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Guilty Plea Expected in Alatorre Case

Crime: The former city councilman will admit to evading federal taxes for 1996, sources say. He'll face home detention and financial penalties.

April 03, 2001|RICH CONNELL and ROBERT J. LOPEZ | TIMES STAFF WRITERS

Former Los Angeles City Councilman Richard Alatorre has agreed to plead guilty to felony tax evasion in connection with a four-year federal corruption probe, the largest in recent City Hall history.

Alatorre, now an appointed state official, will serve an eight-month home detention, as well as pay taxes, interest and penalties on $40,000 in undeclared income for 1996.

The plea bargain is expected to be presented to a federal judge in the next several days, sources familiar with the agreement said. On Monday, these sources declined to say where Alatorre had obtained the cash at the center of the charge.

Alatorre had mixed emotions about the deal, said a source close to the former councilman.

"I think he did it to spare himself and his family the trial and tribulation of an indictment and trial."

The deal closes a troubled chapter in the rise and rapid fall of Alatorre, 57, a onetime Eastside student activist and Assembly member who became one of California's most influential political power brokers. Alatorre could not be reached Monday, and his attorney declined to comment.

Though insisting that he could have won reelection, Alatorre opted not to seek a new term in 1999. He had represented the district stretching from Boyle Heights to Eagle Rock for 14 years.

When Alatorre stepped down, he was not only coping with the federal grand jury investigation, but also had tested positive for cocaine during a bitter guardianship case involving his niece.

It's unclear whether the plea agreement will affect Alatorre's $114,000-a-year job as a member of the state Unemployment Insurance Appeals Board. He was appointed by his former legislative colleague state Sen. Pro Tem John Burton (D-San Francisco).

Generally, a felony conviction disqualifies state officials from holding office, but the particulars of any such case have to be reviewed, officials said.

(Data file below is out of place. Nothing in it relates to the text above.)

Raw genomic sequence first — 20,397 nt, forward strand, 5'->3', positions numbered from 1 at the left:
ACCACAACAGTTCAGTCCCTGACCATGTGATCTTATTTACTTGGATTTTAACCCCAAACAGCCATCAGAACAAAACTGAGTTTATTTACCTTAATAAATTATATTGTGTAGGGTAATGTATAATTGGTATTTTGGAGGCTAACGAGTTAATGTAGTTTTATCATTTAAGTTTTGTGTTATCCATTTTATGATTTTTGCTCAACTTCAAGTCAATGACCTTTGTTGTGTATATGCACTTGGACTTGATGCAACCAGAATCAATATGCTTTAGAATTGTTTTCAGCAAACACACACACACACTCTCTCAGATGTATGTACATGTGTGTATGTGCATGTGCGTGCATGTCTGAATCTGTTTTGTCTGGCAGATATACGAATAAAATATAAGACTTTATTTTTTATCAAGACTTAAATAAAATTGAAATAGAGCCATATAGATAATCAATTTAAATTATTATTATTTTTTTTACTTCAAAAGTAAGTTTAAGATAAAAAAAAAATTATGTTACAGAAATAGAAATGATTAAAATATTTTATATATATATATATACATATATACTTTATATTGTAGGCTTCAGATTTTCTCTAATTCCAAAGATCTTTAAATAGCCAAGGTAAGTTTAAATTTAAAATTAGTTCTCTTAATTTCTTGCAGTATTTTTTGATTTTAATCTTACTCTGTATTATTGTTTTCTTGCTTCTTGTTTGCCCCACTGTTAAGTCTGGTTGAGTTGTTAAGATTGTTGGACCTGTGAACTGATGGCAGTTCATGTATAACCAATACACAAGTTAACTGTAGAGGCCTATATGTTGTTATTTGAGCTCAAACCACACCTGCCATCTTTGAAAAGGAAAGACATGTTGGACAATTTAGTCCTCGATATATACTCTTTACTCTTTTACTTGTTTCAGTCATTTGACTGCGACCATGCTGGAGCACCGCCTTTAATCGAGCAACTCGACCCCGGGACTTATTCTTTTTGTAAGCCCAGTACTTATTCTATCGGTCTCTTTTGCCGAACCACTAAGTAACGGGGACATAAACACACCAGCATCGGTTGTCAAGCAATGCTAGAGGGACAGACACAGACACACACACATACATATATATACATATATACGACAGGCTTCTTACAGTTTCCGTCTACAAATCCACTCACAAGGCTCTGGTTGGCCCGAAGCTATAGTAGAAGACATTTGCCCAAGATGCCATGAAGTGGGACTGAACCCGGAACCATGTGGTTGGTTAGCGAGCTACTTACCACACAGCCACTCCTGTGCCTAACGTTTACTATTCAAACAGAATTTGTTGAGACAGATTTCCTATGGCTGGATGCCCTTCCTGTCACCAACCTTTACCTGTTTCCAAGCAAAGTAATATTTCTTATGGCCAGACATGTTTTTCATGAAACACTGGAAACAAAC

The federal investigation, which involved the FBI, the Internal Revenue Service, the Metropolitan Transportation Authority inspector general's office and the U.S. attorney, gained momentum in late 1997 after The Times documented a series of questionable transactions involving Alatorre's personal finances and political maneuvers.

Among those were allegations of loan fraud and that a prominent Eastside developer financed thousands of dollars in undisclosed improvements on Alatorre's home.

Investigators also examined claims that the councilman repeatedly showed up at City Hall with wads of cash after meetings with city contractors.

Authorities summoned many of Alatorre's associates before the grand jury and subpoenaed records from dozens of banks, businesses and other locations, including City Hall. The plea agreement ends the case against Alatorre, but it was unclear whether investigations of others are continuing.

The amount of back taxes, penalties and fines that Alatorre faces still have to be worked out with the IRS.

Details of the home confinement also must be finalized. Typically, the terms include electronic monitoring and restrictions on travel other than to and from work.

The guilty plea focuses on the 1996 tax year, when Alatorre pulled together tens of thousands of dollars in last-minute cash from relatives to close escrow on his new hillside home in Eagle Rock.

In exchange, federal authorities agreed not to seek jail time for Alatorre or prosecute his wife, Angie, according to one source familiar with the negotiations. His wife's name is on the couple's joint tax returns, making her potentially vulnerable. Under federal sentencing guidelines, Alatorre could have been ordered to serve more than a year in prison.

Given the resources devoted to the probe, critics will ask whether the plea on a single tax evasion count was worth it. But sources familiar with the investigation stressed that it's difficult to get solid evidence of the sort of quid pro quo necessary to win a bribery or corruption conviction. As one said: "They are very difficult cases to prove."

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Times staff writer Greg Krikorian contributed to this story.

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